549
CHAPTER FOURTEEN
Blood
(1) Glucose is stored in the liver as glycogen
and is released whenever the blood glucose
concentration falls.
(2) Amino acids are used to synthesize proteins
and are deaminated for use as energy sources.
(3) Lipoproteins function in the transport of lipids.
3. Nonprotein nitrogenous substances
a. Nonprotein nitrogenous substances are composed
of molecules that contain nitrogen atoms but are
not proteins.
b. They include amino acids, urea, uric acid, creatine,
and creatinine.
(1) Urea and uric acid are products of catabolism.
(2) Creatinine results from the metabolism of
creatine.
c. Levels of these substances usually remain stable;
an increase may indicate a kidney disorder.
4. Plasma electrolytes
a. Plasma electrolytes are absorbed from the
intestines and are released as by-products of
cellular metabolism.
b. They include ions of sodium, potassium, calcium,
magnesium, chloride, bicarbonate, phosphate, and
sulfate.
c. They are important in the maintenance of osmotic
pressure and pH.
14.4
HEMOSTASIS (PAGE 538)
Hemostasis refers to the stoppage of bleeding. Hemostatic
mechanisms are most effective in controlling blood loss
from small vessels.
1. Blood vessel spasm (vasospasm)
a. Smooth muscles in the walls of smaller blood
vessels refl
exly contract following injury.
b. Platelets release serotonin that stimulates
vasoconstriction and helps maintain blood vessel
spasm.
2. Platelet plug formation
a. Platelets adhere to rough surfaces and exposed
collagen.
b. Platelets adhere together at the sites of injuries and
form platelet plugs in broken vessels.
3. Blood coagulation
a. Blood clotting, the most effective means of
hemostasis, is a series of reactions wherein each
reaction stimulates the next (cascade), which may
be initiated by extrinsic or intrinsic mechanisms.
b. The extrinsic clotting mechanism is triggered when
blood contacts damaged tissue.
c. The intrinsic clotting mechanism is triggered when
blood contacts a foreign surface.
d. Clot formation refl
ects balance between clotting
factors that promote or inhibit clotting.
e. The major event of coagulation is the conversion
of soluble F
brinogen into insoluble F
brin.
f. A formed clot retracts and pulls the edges of a
broken blood vessel closer together.
g. A thrombus is an abnormal blood clot in a blood
vessel; an embolus is a clot or fragment of a clot
that moves in a blood vessel.
5. Dietary factors affecting red blood cell production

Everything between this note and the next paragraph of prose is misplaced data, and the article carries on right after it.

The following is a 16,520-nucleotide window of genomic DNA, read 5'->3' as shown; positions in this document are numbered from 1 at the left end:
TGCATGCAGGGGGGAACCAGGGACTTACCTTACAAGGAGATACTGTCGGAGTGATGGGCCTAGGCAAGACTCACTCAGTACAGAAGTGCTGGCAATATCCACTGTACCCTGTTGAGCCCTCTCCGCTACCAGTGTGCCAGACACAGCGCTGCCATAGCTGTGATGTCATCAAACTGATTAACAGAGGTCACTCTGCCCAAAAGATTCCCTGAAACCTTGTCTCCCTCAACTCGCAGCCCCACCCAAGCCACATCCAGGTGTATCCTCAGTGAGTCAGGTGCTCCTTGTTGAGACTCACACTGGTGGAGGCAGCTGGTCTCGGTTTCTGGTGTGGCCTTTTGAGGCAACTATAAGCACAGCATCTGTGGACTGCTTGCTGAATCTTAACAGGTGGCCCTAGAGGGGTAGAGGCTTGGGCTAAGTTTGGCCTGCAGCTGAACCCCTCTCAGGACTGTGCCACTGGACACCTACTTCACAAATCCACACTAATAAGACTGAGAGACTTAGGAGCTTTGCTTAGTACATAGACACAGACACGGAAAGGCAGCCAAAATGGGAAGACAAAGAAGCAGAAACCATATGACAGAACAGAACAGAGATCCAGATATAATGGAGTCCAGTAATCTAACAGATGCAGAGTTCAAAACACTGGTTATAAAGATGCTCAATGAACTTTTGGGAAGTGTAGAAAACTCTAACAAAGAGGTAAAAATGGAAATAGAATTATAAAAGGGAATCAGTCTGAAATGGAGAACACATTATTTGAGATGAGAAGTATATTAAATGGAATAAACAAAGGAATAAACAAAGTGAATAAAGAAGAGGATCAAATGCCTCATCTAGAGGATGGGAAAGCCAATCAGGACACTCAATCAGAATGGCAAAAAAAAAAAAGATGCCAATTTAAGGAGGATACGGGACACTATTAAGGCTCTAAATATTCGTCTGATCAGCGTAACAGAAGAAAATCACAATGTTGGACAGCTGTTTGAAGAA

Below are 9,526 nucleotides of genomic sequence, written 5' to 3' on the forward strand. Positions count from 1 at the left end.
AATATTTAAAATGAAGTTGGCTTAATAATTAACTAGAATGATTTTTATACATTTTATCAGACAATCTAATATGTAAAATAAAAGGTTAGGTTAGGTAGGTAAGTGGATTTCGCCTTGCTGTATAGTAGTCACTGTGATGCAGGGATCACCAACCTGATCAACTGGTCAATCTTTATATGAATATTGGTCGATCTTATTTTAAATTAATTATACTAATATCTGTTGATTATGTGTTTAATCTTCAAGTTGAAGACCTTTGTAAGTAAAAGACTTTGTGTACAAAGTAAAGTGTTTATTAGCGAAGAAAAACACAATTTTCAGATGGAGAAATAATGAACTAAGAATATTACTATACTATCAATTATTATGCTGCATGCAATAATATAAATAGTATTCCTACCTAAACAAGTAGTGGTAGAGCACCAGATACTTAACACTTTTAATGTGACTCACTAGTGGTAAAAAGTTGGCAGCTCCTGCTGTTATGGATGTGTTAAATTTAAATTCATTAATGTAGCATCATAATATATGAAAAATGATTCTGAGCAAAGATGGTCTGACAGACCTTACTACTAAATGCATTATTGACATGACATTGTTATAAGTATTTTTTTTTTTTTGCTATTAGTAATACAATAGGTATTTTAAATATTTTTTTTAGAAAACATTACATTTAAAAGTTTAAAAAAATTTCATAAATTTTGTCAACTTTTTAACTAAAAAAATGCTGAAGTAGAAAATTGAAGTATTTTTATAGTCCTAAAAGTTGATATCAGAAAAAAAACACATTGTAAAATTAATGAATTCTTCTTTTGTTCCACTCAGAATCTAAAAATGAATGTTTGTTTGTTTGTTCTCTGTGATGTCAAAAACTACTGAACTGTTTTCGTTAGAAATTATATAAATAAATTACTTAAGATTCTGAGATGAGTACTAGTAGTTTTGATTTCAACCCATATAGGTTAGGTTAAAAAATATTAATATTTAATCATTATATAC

a. The availability of vitamin B
12
, iron, and folic acid
affects red blood cell production.
b. The rate of iron absorption varies with the amount
of iron in the body.
6. Destruction of red blood cells
a. Red blood cells are fragile and are damaged while
moving through capillaries.
b. Macrophages in the spleen and liver phagocytize
damaged red blood cells.
c. Hemoglobin molecules are decomposed, and the
iron from the heme portion is recycled.
d. Biliverdin and bilirubin are pigments, released
from the heme portion, excreted in bile.
e. The globin portion is broken down into amino
acids metabolized by macrophages or released into
the blood.
7. Types of white blood cells
a. Granulocytes include neutrophils, eosinophils, and
basophils.
b. Agranulocytes include monocytes and
lymphocytes.
8. ±unctions of white blood cells
a. Neutrophils and monocytes phagocytize foreign
particles.
b. Chemicals released by damaged cells attract and
stimulate leukocytes.
9. White blood cell counts
a. Normal total white blood cell counts vary from
4,500 to 10,000 cells per microliter of blood.
b. The number of white blood cells may change in
abnormal conditions such as infections, emotional
disturbances, or excessive loss of body fl
uids.
c. A differential white blood cell count indicates the
percentages of various types of leukocytes.
10. Blood platelets
a. Blood platelets are fragments of megakaryocytes
that enter the circulation.
b. The normal count varies from 130,000 to 360,000
platelets per microliter.
c. Platelets help close breaks in blood vessels.
14.3
BLOOD PLASMA (PAGE 535)
Plasma is the liquid part of the blood that is composed of
water and a mixture of organic and inorganic substances.
It transports nutrients and gases, helps regulate fl
uid and
electrolyte balance, and helps maintain stable pH.
1. Plasma proteins
a. Plasma proteins remain in the blood and interstitial
uids and are not normally used as energy sources.
b. Three major types exist.
(1) Albumins help maintain the osmotic pressure
of plasma.
(2) Globulins provide immunity (antibodies) and
transport lipids and fat-soluble vitamins.
(3) ±ibrinogen functions in blood clotting.
2. Gases and nutrients
a. Gases in plasma include oxygen, carbon dioxide,
and nitrogen.
b. Plasma nutrients include simple sugars, amino
acids, and lipids.
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